World court gives Colombia deadline to explain refusal to abide by territorial ruling
Colombia has until June 3 to submit arguments to the International Court of Justice that support its alleged refusal to respect a ruling that granted Caribbean waters to Nicaragua.
The two Latin American nations have a history of maritime disputes but this particular case originates from an ICJ ruling in November 2012 which set a 200-nautical-mile boundary from the Nicaraguan coastline. Within this boundary Nicaragua have exclusive rights to economic activities.
There are a number of Colombian territorial islands that lie within this boundary that are theoretically prevented from economic activity and trading.
However, Colombia has consistently rejected the ICJ ruling to the extent that it drew up a self-proclaimed map of the disputed area and, Nicaragua claims, hostile treatment by Colombian navy of Nicaraguan vessels.
In November 2013, Nicaragua returned to the ICJ filing another lawsuit against Colombia for violating their sovereign rights and maritime borders as the “threat of the use of violence…to implement these violations.”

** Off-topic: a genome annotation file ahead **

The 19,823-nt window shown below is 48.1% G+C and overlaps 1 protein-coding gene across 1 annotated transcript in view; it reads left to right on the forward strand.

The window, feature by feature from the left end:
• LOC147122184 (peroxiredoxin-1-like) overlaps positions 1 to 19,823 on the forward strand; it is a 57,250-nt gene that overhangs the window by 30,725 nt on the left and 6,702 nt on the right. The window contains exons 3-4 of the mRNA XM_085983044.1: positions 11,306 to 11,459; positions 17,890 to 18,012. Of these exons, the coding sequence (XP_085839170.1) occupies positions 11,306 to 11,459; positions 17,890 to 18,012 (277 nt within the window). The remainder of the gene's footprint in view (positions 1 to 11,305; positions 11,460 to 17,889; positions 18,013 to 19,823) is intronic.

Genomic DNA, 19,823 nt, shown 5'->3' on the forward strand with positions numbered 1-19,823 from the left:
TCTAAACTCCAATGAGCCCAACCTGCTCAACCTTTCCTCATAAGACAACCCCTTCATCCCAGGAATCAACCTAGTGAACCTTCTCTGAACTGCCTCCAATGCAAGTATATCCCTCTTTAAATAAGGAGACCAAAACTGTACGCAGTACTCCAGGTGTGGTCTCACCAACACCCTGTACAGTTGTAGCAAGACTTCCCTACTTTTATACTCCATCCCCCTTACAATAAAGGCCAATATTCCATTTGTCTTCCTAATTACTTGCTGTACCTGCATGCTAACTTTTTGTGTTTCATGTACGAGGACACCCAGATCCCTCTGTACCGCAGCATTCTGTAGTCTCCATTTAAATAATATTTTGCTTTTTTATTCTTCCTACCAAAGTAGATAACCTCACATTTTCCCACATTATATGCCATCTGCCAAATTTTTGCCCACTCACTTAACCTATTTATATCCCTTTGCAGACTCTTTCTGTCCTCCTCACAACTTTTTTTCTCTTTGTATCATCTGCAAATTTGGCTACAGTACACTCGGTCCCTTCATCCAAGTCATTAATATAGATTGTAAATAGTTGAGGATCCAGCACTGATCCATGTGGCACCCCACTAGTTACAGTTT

This lawsuit brought before the ICJ prompted Colombia officials to regard Nicaragua’s behavior as pestilent and has since recalled its envoy to Nicaragua.
The deadlines put in place by the ICJ could be considered favorable for Colombia President Juan Manual Santos. With the presidential election beginning in May, he will avoid a potential political disaster that may arise should the ICJ find Colombia guilty of the allegations presented by Nicaragua.
- Press Release 27/11/2013 (International Court of Justice)
- Press Release 04/02/2014 (International Court of Justice)
- CIJ fija plazos para que Colombia presente sus argumentos (terra.com)
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